Social media trolling is one of the worst forms of bullying. The perpetrator can be anonymous and for the victim, there’s no escape. Public humiliation from an account with thousands of followers can be horrific. It’s an abuse of power, using your influence for all the wrong reasons. But what if the same technique could be used for good? What if it could redress the power balance between a multinational company and an individual?
A few months ago, I agreed a big contract with a lovely apartment company. It wasn’t blog work, but freelance writing. I’ll be honest, I haven’t been taking on much freelance writing work lately because the clients can be really, really flakey. But this was different. The work was just the sort of thing I enjoy doing and better still, they were going to pay half up front.
Fast forward a few weeks, and they wanted one of the articles written quite quickly. I got it done for them and sent it over, along with my invoice for half of the work. Then there was the small fact that I’d never worked with them before and there were deadlines on the contract. So, I got on and did half the work I owed them, making sure it was with them by the dates they’d set.
I’d fulfilled my part of the bargain before they paid, so I was comfortably sure that they’d pay me soon. I sat back, and waited. And waited.
Here’s the thing though. This wasn’t work I was desperate for. Prior to them contacting me, I hadn’t been sat at home twiddling my thumbs. I was busy. So in order to take on the work they were offering me, I turned down other work. Putting me in a position where I was really relying on that invoice being paid on time.
As I began to realise that my invoice wasn’t going to be paid in any hurry, I sent an email to my contact there to chase it. First there was a problem with my invoice. It didn’t have all the necessary details on it because I hadn’t been given those details. So instead of letting me or my contact know, they just didn’t pay it.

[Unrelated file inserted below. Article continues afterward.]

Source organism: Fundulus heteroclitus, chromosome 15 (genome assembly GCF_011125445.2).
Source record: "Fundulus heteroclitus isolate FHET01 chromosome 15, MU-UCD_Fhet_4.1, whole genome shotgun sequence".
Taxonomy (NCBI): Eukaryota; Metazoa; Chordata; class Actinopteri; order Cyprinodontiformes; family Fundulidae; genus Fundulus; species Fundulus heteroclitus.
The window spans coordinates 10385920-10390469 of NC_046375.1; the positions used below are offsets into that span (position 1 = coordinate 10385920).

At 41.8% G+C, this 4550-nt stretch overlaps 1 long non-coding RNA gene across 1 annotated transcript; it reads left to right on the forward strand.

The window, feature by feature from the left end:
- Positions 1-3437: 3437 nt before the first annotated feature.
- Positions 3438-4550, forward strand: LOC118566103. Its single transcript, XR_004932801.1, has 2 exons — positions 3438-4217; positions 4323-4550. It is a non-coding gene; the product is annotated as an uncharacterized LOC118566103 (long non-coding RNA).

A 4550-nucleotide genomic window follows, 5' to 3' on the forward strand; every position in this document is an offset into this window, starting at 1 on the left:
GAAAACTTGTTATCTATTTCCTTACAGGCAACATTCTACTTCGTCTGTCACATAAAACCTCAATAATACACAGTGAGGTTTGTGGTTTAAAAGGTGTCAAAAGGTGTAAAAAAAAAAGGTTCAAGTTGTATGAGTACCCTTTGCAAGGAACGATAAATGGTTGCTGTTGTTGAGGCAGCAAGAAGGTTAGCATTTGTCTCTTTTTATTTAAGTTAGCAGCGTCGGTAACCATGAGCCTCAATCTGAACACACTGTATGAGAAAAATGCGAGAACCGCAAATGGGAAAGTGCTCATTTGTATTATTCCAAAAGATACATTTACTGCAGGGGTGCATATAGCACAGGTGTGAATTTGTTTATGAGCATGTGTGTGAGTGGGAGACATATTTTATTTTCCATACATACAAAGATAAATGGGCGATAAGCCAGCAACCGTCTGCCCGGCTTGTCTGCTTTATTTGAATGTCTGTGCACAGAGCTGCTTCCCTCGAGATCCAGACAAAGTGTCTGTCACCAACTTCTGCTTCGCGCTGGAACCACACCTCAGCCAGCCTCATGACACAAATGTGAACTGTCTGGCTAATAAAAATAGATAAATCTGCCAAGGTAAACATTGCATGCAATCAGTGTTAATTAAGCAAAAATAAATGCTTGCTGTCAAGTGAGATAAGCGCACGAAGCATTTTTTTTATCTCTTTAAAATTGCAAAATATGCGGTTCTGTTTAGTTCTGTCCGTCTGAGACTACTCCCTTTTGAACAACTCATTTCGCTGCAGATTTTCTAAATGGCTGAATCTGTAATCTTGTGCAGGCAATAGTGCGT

I resubmitted my invoice, and waited. I emailed. It was agreed with my contact that I wouldn’t complete the other half of the work until I’d been paid for the first half. I waited some more, and was reassured I’d be paid by the end of the month. The end of the month came and went. Nothing.
I started asking for updates from my contact regularly and he stopped replying. Now don’t forget, I was owed a significant amount of money. We had reached a point where we needed to do a big supermarket shop and we couldn’t afford to. I went into panic mode.
It started with a tweet
With nobody responding to me by email, I sent a polite, understated tweet to the brand asking for them to contact me. I assumed my contact was off work because he’d previously been very responsive, so I asked to speak to somebody else. They ignored me.
Then, I had a conversation with a friend. He’d been owed money for work he’d done, but the person he’d worked for was an acquaintance. So to cut a long story short, my friend told his client’s mum that he hadn’t been paid. She clearly wasn’t happy, because it wasn’t long before he received payment.
I was walking the dog the next morning and idly wishing that I could just tell someone’s mum so I could get paid. Then it crossed my mind, I could.
It seems nobody at @staycity understands the impact on a family when a significantly large invoice isn’t paid to a freelancer. No reply by email or on Twitter. I have no doubt your mum would understand though so you’d better look out or I’ll tell her. Then you’ll be in trouble. pic.twitter.com/jEXwYMbkwG
— Natalie Ray (@PlutoniumSox) November 7, 2018
They replied within eight minutes asking me to DM them so they could sort this out. It turns out even multinational companies don’t want to upset their mum.
Well by the end of the week, they had paid me. I didn’t threaten legal action or refuse to work with them again. They seem to have a sense of humour and haven’t taken it personally and I intend to fulfil the rest of my contract.
Would I do it again? Absolutely. In fact, I fully intend to take to social media before going down the legal route in future. A humorous, yet incredibly public tweet pointing out the error of their ways seems like a reasonable debt collection technique. I wouldn’t do it to a small company with cashflow problems, but any large companies who work with me in future should expect to hear from me. I’m a Twitter troll and I’m not even sorry.